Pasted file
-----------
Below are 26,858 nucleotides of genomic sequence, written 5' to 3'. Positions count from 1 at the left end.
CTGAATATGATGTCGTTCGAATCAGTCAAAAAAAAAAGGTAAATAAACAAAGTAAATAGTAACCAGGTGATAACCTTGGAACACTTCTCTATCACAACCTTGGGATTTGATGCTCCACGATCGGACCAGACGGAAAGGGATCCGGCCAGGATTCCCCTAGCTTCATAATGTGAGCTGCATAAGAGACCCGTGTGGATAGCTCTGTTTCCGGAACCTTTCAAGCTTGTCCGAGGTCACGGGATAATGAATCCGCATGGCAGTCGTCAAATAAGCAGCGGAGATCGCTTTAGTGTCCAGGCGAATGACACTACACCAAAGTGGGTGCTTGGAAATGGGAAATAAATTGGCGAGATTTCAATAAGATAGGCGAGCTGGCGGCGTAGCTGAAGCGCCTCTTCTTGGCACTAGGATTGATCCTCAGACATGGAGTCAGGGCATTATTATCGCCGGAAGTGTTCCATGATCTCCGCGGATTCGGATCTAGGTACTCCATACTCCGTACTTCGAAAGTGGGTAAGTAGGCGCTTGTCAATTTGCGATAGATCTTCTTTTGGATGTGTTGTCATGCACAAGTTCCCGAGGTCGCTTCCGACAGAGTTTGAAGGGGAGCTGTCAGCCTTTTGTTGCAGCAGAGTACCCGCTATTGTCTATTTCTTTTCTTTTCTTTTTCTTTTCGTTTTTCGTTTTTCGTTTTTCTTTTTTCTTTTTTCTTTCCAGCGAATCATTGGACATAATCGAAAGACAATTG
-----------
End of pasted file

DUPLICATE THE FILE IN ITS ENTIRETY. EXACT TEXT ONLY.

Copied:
Below are 26,858 nucleotides of genomic sequence, written 5' to 3'. Positions count from 1 at the left end.
CTGAATATGATGTCGTTCGAATCAGTCAAAAAAAAAAGGTAAATAAACAAAGTAAATAGTAACCAGGTGATAACCTTGGAACACTTCTCTATCACAACCTTGGGATTTGATGCTCCACGATCGGACCAGACGGAAAGGGATCCGGCCAGGATTCCCCTAGCTTCATAATGTGAGCTGCATAAGAGACCCGTGTGGATAGCTCTGTTTCCGGAACCTTTCAAGCTTGTCCGAGGTCACGGGATAATGAATCCGCATGGCAGTCGTCAAATAAGCAGCGGAGATCGCTTTAGTGTCCAGGCGAATGACACTACACCAAAGTGGGTGCTTGGAAATGGGAAATAAATTGGCGAGATTTCAATAAGATAGGCGAGCTGGCGGCGTAGCTGAAGCGCCTCTTCTTGGCACTAGGATTGATCCTCAGACATGGAGTCAGGGCATTATTATCGCCGGAAGTGTTCCATGATCTCCGCGGATTCGGATCTAGGTACTCCATACTCCGTACTTCGAAAGTGGGTAAGTAGGCGCTTGTCAATTTGCGATAGATCTTCTTTTGGATGTGTTGTCATGCACAAGTTCCCGAGGTCGCTTCCGACAGAGTTTGAAGGGGAGCTGTCAGCCTTTTGTTGCAGCAGAGTACCCGCTATTGTCTATTTCTTTTCTTTTCTTTTTCTTTTCGTTTTTCGTTTTTCGTTTTTCTTTTTTCTTTTTTCTTTCCAGCGAATCATTGGACATAATCGAAAGACAATTG